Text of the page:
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Publication numberUS4609970 A
Publication typeGrant
Application numberUS 06/592,279
Publication dateSep 2, 1986
Filing dateMar 22, 1984
Priority dateMar 25, 1983
Fee statusLapsed
Also published asDE3462652D1, EP0124712A1, EP0124712B1
Publication number06592279, 592279, US 4609970 A, US 4609970A, US-A-4609970, US4609970 A, US4609970A
InventorsBruno Hilpert
Original AssigneeBbc Brown, Boveri & Company, Limited
Export CitationBiBTeX, EndNote, RefMan
External Links: USPTO, USPTO Assignment, Espacenet
Board holding device, in particular for RF printed circuit boards, and a method of manufacturing it
US 4609970 A
In a board holding device for a board (1) provided with a circuit, in which the board (1) is inserted in the groove (3, 3') of an elongate frame part (2, 2'), the mechanical and electrical connection between the board (1) and the frame part (2, 2') is produced by a solder connection which is carried out by means of solder ducts (4, 4') filled with a solder. The board holding device can be supplemented in a simple manner by cover plates to give a complete screening or resonance casing which has good electrical and mechanical properties. The holding device is very suitable for automated manufacture.
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I claim:
1. A high-frequency circuit device, comprising:
a circuit board with a first board edge and a second board edge opposed to said first board edge;
a first elongate frame part having a length extending in parallel with said first board edge;
a second elongate frame part having a length extending in parallel with said second board edge, each of said first and second frame parts having the form of a bar with a rectangular cross section, each of said first and second frame parts having on a first side a groove parallel to the length of said frame parts, said circuit board being inserted with said first and second board edges into said grooves of said first and second frame parts respectively, said circuit board having at least one metallized surface over those regions of said first and second board edges which lie within said grooves, and said circuit board being soldered to said frame parts with the solder making a close connection between said metallized regions and said frame parts; and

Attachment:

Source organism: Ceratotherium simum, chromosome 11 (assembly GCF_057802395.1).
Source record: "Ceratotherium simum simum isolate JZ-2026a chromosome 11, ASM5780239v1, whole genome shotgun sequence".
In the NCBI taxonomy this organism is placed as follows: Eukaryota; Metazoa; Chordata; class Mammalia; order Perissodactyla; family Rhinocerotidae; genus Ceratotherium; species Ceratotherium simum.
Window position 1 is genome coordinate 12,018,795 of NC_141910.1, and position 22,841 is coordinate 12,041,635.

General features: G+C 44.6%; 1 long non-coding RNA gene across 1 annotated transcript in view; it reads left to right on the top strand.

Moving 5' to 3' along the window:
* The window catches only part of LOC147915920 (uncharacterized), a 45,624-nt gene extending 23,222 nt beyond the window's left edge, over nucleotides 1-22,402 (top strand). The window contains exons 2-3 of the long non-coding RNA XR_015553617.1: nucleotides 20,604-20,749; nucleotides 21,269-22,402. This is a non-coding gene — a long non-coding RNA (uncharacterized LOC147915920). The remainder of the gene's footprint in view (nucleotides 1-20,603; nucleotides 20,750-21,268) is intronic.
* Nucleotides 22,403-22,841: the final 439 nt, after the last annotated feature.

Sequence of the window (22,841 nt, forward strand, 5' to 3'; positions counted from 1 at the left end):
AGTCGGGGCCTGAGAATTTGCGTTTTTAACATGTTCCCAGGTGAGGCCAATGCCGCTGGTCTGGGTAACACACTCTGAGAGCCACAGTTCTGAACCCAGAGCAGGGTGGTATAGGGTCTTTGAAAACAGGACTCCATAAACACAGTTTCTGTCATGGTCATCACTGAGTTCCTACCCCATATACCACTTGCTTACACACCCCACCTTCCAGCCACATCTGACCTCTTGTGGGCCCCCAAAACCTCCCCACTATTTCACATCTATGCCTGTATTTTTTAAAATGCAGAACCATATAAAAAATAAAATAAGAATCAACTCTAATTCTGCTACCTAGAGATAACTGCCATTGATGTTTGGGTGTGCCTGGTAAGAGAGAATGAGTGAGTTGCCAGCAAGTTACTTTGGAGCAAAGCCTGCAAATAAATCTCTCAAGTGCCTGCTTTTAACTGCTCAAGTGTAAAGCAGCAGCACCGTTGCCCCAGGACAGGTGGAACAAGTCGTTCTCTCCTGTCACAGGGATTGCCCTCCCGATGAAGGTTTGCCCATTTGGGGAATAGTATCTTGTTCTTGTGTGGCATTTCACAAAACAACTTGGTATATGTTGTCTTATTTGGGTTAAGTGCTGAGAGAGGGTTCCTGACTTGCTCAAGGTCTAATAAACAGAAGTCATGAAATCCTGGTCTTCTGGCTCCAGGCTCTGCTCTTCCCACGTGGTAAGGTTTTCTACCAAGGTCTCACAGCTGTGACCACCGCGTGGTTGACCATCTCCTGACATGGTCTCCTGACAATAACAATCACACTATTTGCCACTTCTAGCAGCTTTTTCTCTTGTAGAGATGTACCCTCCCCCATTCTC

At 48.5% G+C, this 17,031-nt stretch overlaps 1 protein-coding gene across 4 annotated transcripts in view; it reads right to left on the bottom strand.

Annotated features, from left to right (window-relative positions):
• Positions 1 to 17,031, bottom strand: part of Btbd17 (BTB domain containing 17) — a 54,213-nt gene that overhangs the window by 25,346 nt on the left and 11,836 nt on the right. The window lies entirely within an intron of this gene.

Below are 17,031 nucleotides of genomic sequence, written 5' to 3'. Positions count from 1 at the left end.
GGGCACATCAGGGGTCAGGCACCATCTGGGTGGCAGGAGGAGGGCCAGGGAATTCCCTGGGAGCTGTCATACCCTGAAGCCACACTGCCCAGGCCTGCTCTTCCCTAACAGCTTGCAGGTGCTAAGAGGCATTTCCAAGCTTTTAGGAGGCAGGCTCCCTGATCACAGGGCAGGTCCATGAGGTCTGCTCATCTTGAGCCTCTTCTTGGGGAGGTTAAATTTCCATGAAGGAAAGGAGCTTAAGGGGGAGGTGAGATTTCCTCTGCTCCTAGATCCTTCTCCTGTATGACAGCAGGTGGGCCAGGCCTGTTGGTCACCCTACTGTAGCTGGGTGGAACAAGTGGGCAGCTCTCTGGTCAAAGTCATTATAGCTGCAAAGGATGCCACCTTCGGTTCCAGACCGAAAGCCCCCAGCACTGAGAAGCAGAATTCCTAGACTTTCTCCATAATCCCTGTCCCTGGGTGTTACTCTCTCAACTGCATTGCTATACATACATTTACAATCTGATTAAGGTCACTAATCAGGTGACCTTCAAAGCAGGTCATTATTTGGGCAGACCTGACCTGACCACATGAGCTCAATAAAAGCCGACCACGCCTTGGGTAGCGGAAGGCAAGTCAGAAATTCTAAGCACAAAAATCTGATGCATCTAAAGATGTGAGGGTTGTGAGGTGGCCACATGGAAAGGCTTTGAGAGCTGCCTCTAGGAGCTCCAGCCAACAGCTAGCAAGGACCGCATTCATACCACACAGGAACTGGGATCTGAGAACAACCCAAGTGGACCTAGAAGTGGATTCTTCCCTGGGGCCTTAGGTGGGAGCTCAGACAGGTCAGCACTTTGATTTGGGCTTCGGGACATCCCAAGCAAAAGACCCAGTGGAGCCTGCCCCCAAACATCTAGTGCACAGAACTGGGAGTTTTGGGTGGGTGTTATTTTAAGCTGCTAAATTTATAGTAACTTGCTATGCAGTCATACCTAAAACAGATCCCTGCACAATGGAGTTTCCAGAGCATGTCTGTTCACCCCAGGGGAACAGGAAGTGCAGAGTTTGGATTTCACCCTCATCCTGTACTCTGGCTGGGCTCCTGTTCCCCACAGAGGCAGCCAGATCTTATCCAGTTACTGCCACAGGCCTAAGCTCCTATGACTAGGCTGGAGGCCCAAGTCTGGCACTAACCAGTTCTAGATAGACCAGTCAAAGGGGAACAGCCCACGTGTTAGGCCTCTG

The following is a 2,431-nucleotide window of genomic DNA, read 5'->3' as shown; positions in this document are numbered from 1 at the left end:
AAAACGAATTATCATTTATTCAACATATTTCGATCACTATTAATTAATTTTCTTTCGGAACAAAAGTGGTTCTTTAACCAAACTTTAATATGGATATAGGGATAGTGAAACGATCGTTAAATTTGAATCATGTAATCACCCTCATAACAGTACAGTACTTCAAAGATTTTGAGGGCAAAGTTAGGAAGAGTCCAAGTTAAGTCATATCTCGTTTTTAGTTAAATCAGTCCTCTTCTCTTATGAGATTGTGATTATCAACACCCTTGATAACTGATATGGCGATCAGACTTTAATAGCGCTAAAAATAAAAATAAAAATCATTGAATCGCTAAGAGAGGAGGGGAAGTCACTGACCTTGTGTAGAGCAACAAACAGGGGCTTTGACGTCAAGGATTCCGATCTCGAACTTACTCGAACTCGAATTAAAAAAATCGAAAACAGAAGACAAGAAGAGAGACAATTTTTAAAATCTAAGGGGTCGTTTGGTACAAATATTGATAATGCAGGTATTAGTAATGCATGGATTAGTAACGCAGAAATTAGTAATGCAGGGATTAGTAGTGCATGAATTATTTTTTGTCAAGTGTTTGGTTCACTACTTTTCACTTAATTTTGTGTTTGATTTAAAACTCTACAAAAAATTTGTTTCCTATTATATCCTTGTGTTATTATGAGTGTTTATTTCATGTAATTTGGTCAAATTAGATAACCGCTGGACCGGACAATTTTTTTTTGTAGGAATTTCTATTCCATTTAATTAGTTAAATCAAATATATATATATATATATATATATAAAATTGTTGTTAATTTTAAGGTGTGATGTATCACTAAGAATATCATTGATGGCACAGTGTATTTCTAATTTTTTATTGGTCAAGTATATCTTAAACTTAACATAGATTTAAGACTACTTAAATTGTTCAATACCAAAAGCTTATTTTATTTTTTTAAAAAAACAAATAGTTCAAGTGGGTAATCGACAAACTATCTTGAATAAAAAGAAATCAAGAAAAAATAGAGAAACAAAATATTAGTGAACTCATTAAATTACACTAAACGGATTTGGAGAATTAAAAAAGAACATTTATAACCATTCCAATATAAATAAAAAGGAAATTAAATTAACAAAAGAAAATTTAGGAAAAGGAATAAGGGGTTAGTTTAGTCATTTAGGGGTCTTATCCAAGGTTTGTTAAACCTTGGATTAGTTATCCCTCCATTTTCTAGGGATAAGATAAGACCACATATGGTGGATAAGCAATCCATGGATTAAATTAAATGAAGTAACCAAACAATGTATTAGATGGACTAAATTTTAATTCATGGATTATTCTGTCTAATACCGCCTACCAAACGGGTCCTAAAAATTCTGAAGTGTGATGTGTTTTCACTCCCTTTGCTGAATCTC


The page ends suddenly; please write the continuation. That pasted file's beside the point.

at least one solder duct extending from each of said grooves to a second side of a respective frame part orthogonal to said first side.
2. A high-frequency circuit device according to claim 1, wherein said solder ducts are designed as blind holes perpendicular to the length of said frame parts and to the circuit board, and wherein said solder ducts are partially intersected by said grooves.
3. A high-frequency circuit device according to claim 1, wherein said circuits board is metallized on a surface opposite said at least one surface over said regions which lie within said grooves, and wherein said solder ducts extend through said grooves.
4. A high-frequency circuit device according to claim 1, wherein said frame parts have silver-plated surfaces on at least said first sides, and wherein said solder connection between said circuit board and said frame parts contains a solder saturated with silver.
5. A high-frequency device according to claim 1, wherein the width of said grooves exceeds the thickness of said circuit board by less than 0.2 mm.

The invention concerns a board holding device, in particular for RF printed circuit boards.


Board holding devices have long been used in electronic equipment in which certain circuit components, combined to form sub-assemblies, are located on a number of printed circuit boards and retained so as to be exchangeable. The frame parts, which are generally manufactured from an insulating plastic, have grooves in their longitudinal direction. The grooves are matched to the dimensions of the printed circuit board in such a way that the board can be inserted without difficulty from the front and can also be withdrawn again. Multiple contact strips are often attached transversely to the groove direction at the rear end of the frame parts, into which multiple contact strips corresponding devices on the printed circuit board are inserted automatically when the board is pushed in, making the necessary electrical connections to other circuit components.